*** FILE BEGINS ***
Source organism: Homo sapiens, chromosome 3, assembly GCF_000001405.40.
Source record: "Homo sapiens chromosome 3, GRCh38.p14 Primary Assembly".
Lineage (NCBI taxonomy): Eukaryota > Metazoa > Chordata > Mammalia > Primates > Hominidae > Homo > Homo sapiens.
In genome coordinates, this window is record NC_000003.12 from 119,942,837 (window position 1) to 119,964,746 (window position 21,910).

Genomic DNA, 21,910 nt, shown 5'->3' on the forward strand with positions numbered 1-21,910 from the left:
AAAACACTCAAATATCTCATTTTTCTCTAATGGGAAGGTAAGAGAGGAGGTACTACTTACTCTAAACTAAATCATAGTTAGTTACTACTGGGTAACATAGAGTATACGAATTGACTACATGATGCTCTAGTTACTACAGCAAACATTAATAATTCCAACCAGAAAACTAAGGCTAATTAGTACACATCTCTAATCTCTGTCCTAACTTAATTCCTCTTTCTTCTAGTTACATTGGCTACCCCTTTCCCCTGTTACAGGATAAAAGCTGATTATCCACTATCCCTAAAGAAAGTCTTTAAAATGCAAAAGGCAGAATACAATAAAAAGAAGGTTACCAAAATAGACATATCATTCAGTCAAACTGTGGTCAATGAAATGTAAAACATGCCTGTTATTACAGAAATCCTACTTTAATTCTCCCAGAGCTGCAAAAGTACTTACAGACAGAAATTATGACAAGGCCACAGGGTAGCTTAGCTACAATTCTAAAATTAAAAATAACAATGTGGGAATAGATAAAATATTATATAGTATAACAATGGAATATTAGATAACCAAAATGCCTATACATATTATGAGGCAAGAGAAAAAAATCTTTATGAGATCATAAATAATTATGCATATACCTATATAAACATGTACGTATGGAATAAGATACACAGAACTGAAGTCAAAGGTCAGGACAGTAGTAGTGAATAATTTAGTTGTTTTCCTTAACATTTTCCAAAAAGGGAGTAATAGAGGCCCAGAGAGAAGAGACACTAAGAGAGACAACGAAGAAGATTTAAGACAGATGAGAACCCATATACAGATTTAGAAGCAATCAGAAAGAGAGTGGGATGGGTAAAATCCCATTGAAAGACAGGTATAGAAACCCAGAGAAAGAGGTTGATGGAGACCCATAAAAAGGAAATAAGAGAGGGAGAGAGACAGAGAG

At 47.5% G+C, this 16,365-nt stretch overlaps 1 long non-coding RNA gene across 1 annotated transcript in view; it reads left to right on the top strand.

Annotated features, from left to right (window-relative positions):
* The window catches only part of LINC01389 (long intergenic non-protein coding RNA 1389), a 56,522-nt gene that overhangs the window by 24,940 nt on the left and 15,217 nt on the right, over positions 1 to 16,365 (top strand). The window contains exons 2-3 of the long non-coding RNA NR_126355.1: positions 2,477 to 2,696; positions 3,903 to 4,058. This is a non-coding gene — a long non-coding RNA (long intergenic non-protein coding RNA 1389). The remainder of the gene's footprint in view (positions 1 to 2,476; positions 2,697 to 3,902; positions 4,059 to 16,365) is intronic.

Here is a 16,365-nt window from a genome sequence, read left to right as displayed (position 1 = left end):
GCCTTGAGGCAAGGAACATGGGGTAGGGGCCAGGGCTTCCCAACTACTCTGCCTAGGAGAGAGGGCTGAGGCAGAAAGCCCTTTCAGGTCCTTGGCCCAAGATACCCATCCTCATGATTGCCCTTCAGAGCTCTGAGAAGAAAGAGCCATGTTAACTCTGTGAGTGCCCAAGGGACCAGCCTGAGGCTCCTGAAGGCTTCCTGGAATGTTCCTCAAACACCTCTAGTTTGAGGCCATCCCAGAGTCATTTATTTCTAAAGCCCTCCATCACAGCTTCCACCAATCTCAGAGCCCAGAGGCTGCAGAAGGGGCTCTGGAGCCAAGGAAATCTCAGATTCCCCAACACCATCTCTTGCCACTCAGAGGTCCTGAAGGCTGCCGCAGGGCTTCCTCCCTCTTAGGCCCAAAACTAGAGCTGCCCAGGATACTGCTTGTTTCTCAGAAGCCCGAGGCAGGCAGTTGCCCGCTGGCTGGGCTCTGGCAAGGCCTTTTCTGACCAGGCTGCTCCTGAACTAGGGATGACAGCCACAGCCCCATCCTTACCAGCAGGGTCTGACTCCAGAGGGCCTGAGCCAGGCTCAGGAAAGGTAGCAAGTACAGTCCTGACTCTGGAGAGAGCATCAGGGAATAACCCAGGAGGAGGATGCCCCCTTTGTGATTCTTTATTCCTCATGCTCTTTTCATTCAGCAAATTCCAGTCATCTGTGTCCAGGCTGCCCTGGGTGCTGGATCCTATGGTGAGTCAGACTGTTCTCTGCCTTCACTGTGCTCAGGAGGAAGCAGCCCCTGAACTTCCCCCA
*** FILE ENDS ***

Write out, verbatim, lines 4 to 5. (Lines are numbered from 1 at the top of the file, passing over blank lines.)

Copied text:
In genome coordinates, this window is record NC_000003.12 from 119,942,837 (window position 1) to 119,964,746 (window position 21,910).

Genomic DNA, 21,910 nt, shown 5'->3' on the forward strand with positions numbered 1-21,910 from the left: